Jerry Shue holds a frame of fresh honey right out of the hive. Modern beekeeping has focused on getting bees to make their comb inside of frames, facilitating inspection for health and quality. [Photo courtesy of Jerry Shue]

Being attacked by hundreds of irritated honey bees is one of many anecdotes beekeeper Jerry Shue can relate after over 40 years of tending to the notoriously industrious, forever-buzzing, expert-gatherers of nectar and pollinators of plants.

“Every beekeeper has those stories,” Shue said.

But Shue also spoke of another side of honey bees, perhaps one not always at the forefront of consciousness.

“Honey bees are a window into a world that is not ours to control, that exists for huge interconnected purposes that we barely understand, or don’t bother to understand. We can learn a lot from slowing down and learning how natural systems work,” Shue said.

Bee-colony collapse has been documented worldwide since 1972, reaching epic proportions in 2006 and showing no sign of stopping since. This pattern led to the designation in 2013 of a task force asked to determine a strategy to fight the decline of bees and other pollinators by the Environmental Protection Agency under the direction of President Barack Obama. One of several theories explaining the cause of the losses is that man-made pesticides, herbicides and other chemical compounds have led to the creatures’ demise.

Their plight has even gotten so bad that some now are indentured servants, being transported around the country like migrant farm workers, always to a new destination when the current job is finished.

“Being trucked around the country to pollinate huge monoculture crops has stressed the bees with parasitical, nutritional, pesticidical and reproductive problems to the point that most bees are propped up with antibiotics, chemical miticides and feed supplements in the hopes of keeping them alive,” Shue said.

Despite the overall downturn in honey bee populations, Shue has recently been kept quite busy locally with his beekeeping work, spending one day last week in Green River pulling frames of eggs, larvae, pollen cells and honey (without the queen) from crowded hives in order to “split” the colony and attempt to force the raising of a new queen and thus a new colony, and the next in Monticello, rescuing a colony from under the floorboards of a shed and salvaging “20 to 30 pounds of honey that has already put smiles on a lot of faces” and hopefully a healthy colony in the process.

A small patch of hope in the torrent of bad news about honey bees does still exist though, Shue said.

“In isolated communities like Moab, we can begin raising local survivor bees that are adapted to this location and aren’t dependent on chemical intervention,” Shue said. “We’re working on that here in Moab and it’s a fascinating, challenging and rewarding experience.”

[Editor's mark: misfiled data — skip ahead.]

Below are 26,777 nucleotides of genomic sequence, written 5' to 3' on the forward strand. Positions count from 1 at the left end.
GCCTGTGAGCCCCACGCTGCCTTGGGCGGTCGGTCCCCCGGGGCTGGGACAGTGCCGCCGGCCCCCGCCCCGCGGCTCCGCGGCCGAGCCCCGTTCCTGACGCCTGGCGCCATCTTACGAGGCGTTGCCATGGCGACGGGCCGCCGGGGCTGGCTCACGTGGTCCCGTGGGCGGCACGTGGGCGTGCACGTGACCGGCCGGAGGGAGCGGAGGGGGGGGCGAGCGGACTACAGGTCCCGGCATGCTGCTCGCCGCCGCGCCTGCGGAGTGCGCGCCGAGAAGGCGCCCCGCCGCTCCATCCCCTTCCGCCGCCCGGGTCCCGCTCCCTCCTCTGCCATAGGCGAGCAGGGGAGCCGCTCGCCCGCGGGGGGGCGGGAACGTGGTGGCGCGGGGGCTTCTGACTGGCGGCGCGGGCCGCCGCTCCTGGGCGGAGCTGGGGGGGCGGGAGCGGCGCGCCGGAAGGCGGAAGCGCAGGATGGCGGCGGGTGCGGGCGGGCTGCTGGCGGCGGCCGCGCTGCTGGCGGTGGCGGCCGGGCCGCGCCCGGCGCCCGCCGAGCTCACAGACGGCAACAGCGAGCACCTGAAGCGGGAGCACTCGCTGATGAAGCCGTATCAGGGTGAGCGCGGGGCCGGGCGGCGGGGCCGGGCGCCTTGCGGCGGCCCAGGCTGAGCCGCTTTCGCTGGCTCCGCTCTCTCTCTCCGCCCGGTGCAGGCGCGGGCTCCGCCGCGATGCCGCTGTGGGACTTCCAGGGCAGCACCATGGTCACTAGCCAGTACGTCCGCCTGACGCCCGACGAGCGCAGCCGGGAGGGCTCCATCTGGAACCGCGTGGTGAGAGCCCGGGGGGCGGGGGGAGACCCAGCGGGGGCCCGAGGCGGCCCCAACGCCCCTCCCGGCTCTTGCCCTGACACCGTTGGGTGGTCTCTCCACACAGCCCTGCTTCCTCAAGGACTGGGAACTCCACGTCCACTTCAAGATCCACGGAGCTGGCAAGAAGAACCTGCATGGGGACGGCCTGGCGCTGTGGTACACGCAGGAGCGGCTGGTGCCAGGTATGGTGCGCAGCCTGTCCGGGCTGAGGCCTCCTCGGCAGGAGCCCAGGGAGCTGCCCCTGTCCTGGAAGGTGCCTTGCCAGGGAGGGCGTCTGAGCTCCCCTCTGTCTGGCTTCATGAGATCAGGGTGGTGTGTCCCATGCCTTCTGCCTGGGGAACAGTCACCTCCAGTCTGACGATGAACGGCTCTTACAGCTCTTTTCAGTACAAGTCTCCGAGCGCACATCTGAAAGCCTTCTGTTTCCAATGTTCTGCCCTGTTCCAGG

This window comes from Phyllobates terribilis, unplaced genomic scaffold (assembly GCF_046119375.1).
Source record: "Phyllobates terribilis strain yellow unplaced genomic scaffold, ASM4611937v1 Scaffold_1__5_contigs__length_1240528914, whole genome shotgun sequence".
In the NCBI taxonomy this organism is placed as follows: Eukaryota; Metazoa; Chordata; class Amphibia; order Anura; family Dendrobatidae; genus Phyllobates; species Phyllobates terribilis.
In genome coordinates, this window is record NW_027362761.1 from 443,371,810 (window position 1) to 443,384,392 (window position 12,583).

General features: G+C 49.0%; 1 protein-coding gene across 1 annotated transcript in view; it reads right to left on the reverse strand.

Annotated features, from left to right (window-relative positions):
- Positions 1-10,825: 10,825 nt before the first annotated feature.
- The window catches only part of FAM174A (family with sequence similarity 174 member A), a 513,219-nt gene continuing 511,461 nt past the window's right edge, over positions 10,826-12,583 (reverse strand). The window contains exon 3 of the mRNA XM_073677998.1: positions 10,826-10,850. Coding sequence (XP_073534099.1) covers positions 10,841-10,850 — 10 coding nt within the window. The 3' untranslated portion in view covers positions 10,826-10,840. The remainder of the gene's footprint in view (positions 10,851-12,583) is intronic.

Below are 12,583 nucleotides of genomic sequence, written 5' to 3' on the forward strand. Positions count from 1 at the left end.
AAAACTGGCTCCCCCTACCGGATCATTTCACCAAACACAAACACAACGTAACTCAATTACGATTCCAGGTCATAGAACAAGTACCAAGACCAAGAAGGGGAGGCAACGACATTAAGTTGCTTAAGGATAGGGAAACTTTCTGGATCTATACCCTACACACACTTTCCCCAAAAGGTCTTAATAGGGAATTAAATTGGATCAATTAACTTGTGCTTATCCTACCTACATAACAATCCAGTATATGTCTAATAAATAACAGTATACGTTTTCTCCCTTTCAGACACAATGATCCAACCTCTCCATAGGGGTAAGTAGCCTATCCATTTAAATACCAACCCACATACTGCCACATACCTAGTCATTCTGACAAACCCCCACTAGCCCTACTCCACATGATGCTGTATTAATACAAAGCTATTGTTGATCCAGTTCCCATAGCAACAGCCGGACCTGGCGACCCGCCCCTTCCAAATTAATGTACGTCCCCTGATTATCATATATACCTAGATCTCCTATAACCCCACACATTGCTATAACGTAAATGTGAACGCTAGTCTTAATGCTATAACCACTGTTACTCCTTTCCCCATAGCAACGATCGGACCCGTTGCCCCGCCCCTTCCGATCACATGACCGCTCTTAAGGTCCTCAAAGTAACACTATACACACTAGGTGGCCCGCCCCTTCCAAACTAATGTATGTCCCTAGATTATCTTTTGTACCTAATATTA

Shue will be lecturing even further in-depth about the importance and imperative nature of the current global situation with honey bees at the Moab Information Center on Thursday, Aug. 7 at 6 p.m. The free lecture is part of the 2014 Lecture Series sponsored by Canyonlands Natural History Association and the Museum of Moab.

Lecturing at the Moab Information Center will be a reunion for Shue. He is a former Canyonlands Natural History Association staff member and worked at the Moab Information Center for several years, Moab Information Center operations manager Sharon Kienzle said.

Teaming up with the Canyonlands Natural History Association was a “natural fit” for the Museum of Moab, said director John Foster. By bringing in “a wide range of experts in history and science to our area to cover different aspects of the region’s story,” the museum is able to actively work toward one of it’s missions, promoting “educational programs that accurately reflect the natural and cultural history of the Moab area.”

The 2014 Lecture Series runs from April through October at the Moab Information Center, on the corner of Main and Center streets. The informative series of lectures concerning southeastern Utah usually take place on Thursday evenings at 6 p.m. For more information visit

“Honey bees are a window into a world that is not ours to control. We can learn a lot from slowing down and learning how natural systems work.”

What: Honeybee lecture by Jerry Shue

When: Thursday, Aug. 7 at 6 p.m.

Where: Moab Information Center, 25 E. Center St.

Cost: Free

Jerry Shue to give lecture on honeybees Thursday